Months later, McKinnie went seventh to Minnesota, while Reed was the 24th player taken—Baltimore-bound for a Hall of Fame-worthy career that wrapped in 2013. Nine Pro Bowls, a First-Team All-Pro five times over, NFL Defensive Player of the Year (2004). The list goes on. Next stop; Canton.

These are the kinds of relationships insiders completely understand, while outsiders sit back jealous and forever out of the know. Critics and rivals make a sport of trashing all things Miami, but in the end always wind up giving some tip of the cap. The stories of Canes players in the NFL hearing from current teammates (that played elsewhere in college) how they always envied the bond “The U” guys had; never-ending.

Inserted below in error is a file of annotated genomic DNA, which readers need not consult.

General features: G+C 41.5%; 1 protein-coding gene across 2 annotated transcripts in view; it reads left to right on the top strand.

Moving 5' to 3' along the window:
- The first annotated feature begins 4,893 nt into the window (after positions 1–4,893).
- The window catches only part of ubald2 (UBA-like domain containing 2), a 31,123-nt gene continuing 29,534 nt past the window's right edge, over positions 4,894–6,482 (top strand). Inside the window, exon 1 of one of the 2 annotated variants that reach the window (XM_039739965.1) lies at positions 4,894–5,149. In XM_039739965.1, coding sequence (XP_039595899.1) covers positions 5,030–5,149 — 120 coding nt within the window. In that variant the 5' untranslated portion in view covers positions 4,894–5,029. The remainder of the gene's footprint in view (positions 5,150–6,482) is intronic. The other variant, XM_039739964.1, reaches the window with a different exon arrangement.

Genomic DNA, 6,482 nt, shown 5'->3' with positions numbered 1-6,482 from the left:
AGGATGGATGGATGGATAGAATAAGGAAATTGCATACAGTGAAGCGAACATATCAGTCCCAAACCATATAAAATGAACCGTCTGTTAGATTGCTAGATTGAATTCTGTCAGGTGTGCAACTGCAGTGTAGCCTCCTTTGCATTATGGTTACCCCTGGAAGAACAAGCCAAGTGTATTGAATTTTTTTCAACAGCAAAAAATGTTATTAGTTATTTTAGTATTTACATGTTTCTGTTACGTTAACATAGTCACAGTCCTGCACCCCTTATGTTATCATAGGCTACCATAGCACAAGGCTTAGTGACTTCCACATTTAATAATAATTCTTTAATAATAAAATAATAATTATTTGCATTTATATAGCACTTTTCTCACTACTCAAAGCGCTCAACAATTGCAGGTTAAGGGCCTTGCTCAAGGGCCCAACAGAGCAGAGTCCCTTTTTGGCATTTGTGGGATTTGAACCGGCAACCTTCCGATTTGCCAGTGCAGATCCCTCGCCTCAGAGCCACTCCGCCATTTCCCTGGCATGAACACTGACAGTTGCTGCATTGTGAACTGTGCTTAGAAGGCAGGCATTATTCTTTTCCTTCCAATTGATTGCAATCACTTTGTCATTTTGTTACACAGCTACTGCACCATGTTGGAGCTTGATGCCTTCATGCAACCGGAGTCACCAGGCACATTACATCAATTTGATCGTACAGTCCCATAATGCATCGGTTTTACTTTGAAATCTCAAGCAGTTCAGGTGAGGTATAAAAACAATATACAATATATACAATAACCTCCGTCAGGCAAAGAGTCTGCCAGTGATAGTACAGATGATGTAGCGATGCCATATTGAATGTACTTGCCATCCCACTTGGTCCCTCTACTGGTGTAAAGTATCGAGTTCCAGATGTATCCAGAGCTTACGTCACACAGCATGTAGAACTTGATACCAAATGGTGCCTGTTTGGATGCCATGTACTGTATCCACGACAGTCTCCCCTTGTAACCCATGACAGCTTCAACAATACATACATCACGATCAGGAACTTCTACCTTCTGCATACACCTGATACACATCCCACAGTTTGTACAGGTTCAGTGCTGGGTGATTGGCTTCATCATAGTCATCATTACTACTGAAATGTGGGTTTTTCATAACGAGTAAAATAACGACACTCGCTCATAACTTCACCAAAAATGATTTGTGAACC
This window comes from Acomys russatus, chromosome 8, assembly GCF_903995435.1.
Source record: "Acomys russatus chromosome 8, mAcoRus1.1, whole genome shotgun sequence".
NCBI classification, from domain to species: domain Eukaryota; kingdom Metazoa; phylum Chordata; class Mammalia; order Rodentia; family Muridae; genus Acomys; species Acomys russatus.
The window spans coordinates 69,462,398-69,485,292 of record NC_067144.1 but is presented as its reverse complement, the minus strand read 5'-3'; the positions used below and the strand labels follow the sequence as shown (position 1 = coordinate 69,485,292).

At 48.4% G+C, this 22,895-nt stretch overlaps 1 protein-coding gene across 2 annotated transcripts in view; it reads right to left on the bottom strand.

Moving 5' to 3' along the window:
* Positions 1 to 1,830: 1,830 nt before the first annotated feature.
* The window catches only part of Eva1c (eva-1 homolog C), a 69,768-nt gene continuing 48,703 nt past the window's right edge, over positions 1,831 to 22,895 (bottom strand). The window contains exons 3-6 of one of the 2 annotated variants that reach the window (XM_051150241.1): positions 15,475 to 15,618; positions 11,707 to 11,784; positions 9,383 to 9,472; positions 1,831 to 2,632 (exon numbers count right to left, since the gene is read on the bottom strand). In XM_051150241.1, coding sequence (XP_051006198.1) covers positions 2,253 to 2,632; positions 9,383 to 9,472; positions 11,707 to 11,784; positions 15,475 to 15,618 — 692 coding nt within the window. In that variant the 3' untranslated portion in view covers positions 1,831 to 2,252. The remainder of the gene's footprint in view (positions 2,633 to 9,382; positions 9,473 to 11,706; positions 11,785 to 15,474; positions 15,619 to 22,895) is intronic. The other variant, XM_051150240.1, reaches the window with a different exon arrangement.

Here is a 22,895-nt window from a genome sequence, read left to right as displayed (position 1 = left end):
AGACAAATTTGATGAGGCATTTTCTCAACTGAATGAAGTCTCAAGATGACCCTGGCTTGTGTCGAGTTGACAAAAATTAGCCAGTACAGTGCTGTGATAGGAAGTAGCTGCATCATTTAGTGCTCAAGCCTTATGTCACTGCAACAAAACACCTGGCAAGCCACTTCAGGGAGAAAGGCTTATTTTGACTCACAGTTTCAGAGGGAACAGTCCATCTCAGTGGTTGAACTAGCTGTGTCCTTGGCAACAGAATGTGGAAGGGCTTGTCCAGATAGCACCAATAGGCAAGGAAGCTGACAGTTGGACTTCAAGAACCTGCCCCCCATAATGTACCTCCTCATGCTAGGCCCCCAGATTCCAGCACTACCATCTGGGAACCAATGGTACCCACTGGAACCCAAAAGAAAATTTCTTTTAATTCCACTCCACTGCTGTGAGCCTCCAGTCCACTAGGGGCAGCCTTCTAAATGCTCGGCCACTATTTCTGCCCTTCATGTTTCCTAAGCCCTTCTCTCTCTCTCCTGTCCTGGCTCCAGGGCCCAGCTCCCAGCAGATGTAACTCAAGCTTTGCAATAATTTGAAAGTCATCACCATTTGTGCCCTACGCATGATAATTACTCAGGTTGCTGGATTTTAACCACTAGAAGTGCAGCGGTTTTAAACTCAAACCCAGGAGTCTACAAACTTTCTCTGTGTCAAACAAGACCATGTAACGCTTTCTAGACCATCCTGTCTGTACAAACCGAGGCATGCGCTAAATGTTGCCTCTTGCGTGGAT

The respect that Miami players earn, receive and command due to their attitude and work ethic—unparalleled; and all those battles start on Greentree Practice Field.

As Richt would tell anyone within earshot, “Welcome to Paradise.”

“The one thing the former players will say to our team, they always say the toughest competition for them, throughout their whole careers was on Greentree Practice Field, competing against each other,” Richt explained.

“When you played the game, there was nothing that was going to shock your system as far as somebody that was going to be bigger, stronger, faster and more talented than what you’ve practiced against. … That’s what we’re trying to get back to. That’s what we understand is so important. We’re getting there.”